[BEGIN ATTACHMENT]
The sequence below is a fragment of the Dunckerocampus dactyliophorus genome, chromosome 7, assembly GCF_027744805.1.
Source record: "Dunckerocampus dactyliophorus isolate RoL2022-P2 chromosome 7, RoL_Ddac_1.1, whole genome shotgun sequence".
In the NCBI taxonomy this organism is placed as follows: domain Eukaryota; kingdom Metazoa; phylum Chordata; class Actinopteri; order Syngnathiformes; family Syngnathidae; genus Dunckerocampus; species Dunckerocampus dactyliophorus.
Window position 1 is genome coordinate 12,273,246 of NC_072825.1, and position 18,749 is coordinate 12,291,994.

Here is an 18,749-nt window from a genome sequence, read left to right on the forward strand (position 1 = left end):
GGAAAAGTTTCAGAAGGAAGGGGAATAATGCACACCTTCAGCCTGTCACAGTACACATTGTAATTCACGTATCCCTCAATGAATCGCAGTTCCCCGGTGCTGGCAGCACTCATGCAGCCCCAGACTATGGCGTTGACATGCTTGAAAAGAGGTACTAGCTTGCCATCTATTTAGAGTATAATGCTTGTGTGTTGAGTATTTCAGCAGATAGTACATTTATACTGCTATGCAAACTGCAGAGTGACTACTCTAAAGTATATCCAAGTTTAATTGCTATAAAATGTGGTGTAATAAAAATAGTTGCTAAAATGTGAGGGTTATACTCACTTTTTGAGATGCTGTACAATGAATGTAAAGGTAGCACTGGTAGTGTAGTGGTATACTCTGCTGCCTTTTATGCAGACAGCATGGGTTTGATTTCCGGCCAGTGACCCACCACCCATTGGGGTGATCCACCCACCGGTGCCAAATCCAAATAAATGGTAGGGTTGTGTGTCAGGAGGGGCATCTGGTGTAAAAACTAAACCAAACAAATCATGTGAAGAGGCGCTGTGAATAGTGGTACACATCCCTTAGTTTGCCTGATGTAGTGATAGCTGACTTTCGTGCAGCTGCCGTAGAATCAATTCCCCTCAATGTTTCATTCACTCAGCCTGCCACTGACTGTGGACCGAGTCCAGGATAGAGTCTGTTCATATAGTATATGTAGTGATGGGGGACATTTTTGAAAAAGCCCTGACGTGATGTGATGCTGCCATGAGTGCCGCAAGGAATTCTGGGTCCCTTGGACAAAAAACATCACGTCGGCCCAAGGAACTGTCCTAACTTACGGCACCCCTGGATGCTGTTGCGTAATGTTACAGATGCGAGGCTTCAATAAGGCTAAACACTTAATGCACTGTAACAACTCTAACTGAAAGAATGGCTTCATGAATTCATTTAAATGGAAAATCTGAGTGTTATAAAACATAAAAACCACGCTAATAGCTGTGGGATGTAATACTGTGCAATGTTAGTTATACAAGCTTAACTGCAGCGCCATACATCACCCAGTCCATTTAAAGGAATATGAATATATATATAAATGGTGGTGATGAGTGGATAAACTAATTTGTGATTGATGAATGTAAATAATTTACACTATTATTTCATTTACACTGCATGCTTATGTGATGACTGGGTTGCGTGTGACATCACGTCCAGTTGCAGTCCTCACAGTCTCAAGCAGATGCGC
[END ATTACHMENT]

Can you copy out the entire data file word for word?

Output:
The sequence below is a fragment of the Dunckerocampus dactyliophorus genome, chromosome 7, assembly GCF_027744805.1.
Source record: "Dunckerocampus dactyliophorus isolate RoL2022-P2 chromosome 7, RoL_Ddac_1.1, whole genome shotgun sequence".
In the NCBI taxonomy this organism is placed as follows: domain Eukaryota; kingdom Metazoa; phylum Chordata; class Actinopteri; order Syngnathiformes; family Syngnathidae; genus Dunckerocampus; species Dunckerocampus dactyliophorus.
Window position 1 is genome coordinate 12,273,246 of NC_072825.1, and position 18,749 is coordinate 12,291,994.

Here is an 18,749-nt window from a genome sequence, read left to right on the forward strand (position 1 = left end):
GGAAAAGTTTCAGAAGGAAGGGGAATAATGCACACCTTCAGCCTGTCACAGTACACATTGTAATTCACGTATCCCTCAATGAATCGCAGTTCCCCGGTGCTGGCAGCACTCATGCAGCCCCAGACTATGGCGTTGACATGCTTGAAAAGAGGTACTAGCTTGCCATCTATTTAGAGTATAATGCTTGTGTGTTGAGTATTTCAGCAGATAGTACATTTATACTGCTATGCAAACTGCAGAGTGACTACTCTAAAGTATATCCAAGTTTAATTGCTATAAAATGTGGTGTAATAAAAATAGTTGCTAAAATGTGAGGGTTATACTCACTTTTTGAGATGCTGTACAATGAATGTAAAGGTAGCACTGGTAGTGTAGTGGTATACTCTGCTGCCTTTTATGCAGACAGCATGGGTTTGATTTCCGGCCAGTGACCCACCACCCATTGGGGTGATCCACCCACCGGTGCCAAATCCAAATAAATGGTAGGGTTGTGTGTCAGGAGGGGCATCTGGTGTAAAAACTAAACCAAACAAATCATGTGAAGAGGCGCTGTGAATAGTGGTACACATCCCTTAGTTTGCCTGATGTAGTGATAGCTGACTTTCGTGCAGCTGCCGTAGAATCAATTCCCCTCAATGTTTCATTCACTCAGCCTGCCACTGACTGTGGACCGAGTCCAGGATAGAGTCTGTTCATATAGTATATGTAGTGATGGGGGACATTTTTGAAAAAGCCCTGACGTGATGTGATGCTGCCATGAGTGCCGCAAGGAATTCTGGGTCCCTTGGACAAAAAACATCACGTCGGCCCAAGGAACTGTCCTAACTTACGGCACCCCTGGATGCTGTTGCGTAATGTTACAGATGCGAGGCTTCAATAAGGCTAAACACTTAATGCACTGTAACAACTCTAACTGAAAGAATGGCTTCATGAATTCATTTAAATGGAAAATCTGAGTGTTATAAAACATAAAAACCACGCTAATAGCTGTGGGATGTAATACTGTGCAATGTTAGTTATACAAGCTTAACTGCAGCGCCATACATCACCCAGTCCATTTAAAGGAATATGAATATATATATAAATGGTGGTGATGAGTGGATAAACTAATTTGTGATTGATGAATGTAAATAATTTACACTATTATTTCATTTACACTGCATGCTTATGTGATGACTGGGTTGCGTGTGACATCACGTCCAGTTGCAGTCCTCACAGTCTCAAGCAGATGCGC